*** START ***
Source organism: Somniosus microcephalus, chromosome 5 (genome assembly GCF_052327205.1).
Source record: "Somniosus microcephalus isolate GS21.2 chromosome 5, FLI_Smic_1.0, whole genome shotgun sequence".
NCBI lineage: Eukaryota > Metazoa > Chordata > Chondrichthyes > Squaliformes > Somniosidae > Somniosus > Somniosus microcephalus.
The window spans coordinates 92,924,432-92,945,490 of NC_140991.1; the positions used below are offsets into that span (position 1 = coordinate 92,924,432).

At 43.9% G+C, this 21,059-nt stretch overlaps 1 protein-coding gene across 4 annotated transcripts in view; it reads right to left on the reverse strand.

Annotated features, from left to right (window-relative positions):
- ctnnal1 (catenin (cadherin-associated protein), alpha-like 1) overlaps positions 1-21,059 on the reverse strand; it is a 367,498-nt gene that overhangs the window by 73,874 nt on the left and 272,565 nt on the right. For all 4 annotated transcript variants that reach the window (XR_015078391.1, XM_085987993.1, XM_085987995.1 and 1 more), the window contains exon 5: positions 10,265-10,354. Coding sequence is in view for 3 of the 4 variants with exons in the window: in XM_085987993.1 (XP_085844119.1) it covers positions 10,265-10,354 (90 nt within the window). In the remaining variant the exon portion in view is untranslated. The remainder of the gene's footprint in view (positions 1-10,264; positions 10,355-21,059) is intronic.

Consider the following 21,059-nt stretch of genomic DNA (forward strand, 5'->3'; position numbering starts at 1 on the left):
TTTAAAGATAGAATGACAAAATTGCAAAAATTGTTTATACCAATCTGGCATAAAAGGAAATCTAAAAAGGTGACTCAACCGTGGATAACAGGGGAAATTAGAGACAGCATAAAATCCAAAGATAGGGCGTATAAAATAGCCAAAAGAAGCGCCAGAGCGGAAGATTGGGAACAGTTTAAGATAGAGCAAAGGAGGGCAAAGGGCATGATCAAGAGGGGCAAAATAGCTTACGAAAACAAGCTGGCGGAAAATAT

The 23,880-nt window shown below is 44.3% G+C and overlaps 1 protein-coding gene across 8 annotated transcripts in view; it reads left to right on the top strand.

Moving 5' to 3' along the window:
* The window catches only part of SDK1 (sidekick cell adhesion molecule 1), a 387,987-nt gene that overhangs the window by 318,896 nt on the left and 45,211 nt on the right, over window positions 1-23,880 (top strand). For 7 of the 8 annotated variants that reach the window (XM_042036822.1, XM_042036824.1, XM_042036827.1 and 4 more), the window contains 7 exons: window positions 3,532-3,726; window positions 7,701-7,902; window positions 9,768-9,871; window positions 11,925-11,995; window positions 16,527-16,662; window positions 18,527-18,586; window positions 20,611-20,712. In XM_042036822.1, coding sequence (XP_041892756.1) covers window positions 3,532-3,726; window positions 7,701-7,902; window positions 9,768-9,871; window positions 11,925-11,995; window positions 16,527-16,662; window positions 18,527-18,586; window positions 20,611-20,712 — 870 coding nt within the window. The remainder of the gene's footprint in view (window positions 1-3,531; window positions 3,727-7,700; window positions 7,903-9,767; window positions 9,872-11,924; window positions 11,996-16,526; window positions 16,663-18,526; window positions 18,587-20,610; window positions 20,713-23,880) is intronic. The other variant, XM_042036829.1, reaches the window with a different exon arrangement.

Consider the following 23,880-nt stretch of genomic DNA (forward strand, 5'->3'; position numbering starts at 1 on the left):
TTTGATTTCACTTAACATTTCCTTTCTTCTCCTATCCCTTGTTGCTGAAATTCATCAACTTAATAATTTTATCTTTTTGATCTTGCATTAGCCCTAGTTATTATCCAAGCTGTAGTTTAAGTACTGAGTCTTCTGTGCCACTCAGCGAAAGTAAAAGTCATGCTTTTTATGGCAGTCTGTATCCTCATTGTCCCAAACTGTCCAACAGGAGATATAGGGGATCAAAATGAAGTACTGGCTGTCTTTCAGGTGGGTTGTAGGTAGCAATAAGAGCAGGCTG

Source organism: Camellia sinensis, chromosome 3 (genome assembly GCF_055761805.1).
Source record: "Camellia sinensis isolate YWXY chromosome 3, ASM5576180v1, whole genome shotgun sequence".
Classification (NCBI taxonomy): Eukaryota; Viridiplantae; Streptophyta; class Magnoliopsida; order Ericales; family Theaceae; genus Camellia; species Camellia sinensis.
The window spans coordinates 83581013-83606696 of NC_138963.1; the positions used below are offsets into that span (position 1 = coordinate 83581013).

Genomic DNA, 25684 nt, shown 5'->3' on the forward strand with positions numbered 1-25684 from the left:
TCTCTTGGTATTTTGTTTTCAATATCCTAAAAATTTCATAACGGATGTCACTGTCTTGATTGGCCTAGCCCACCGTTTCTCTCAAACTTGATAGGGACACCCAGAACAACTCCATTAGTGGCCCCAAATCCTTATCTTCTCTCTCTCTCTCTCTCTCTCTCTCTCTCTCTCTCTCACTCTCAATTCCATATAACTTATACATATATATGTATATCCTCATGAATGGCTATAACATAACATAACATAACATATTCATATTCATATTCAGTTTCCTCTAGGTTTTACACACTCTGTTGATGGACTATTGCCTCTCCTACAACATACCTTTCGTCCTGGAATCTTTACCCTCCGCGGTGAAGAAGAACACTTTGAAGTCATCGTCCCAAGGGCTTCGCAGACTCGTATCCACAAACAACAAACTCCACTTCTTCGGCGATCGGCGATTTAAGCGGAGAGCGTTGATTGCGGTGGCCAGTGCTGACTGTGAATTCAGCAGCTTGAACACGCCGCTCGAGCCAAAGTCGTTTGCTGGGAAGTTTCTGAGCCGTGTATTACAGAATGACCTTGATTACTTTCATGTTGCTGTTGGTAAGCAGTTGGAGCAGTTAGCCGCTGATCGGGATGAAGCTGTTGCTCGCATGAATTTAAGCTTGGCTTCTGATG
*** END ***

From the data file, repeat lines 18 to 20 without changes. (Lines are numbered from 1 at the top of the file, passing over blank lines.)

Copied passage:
The window spans coordinates 83581013-83606696 of NC_138963.1; the positions used below are offsets into that span (position 1 = coordinate 83581013).

Genomic DNA, 25684 nt, shown 5'->3' on the forward strand with positions numbered 1-25684 from the left:
TCTCTTGGTATTTTGTTTTCAATATCCTAAAAATTTCATAACGGATGTCACTGTCTTGATTGGCCTAGCCCACCGTTTCTCTCAAACTTGATAGGGACACCCAGAACAACTCCATTAGTGGCCCCAAATCCTTATCTTCTCTCTCTCTCTCTCTCTCTCTCTCTCTCTCTCTCTCACTCTCAATTCCATATAACTTATACATATATATGTATATCCTCATGAATGGCTATAACATAACATAACATAACATATTCATATTCATATTCAGTTTCCTCTAGGTTTTACACACTCTGTTGATGGACTATTGCCTCTCCTACAACATACCTTTCGTCCTGGAATCTTTACCCTCCGCGGTGAAGAAGAACACTTTGAAGTCATCGTCCCAAGGGCTTCGCAGACTCGTATCCACAAACAACAAACTCCACTTCTTCGGCGATCGGCGATTTAAGCGGAGAGCGTTGATTGCGGTGGCCAGTGCTGACTGTGAATTCAGCAGCTTGAACACGCCGCTCGAGCCAAAGTCGTTTGCTGGGAAGTTTCTGAGCCGTGTATTACAGAATGACCTTGATTACTTTCATGTTGCTGTTGGTAAGCAGTTGGAGCAGTTAGCCGCTGATCGGGATGAAGCTGTTGCTCGCATGAATTTAAGCTTGGCTTCTGATG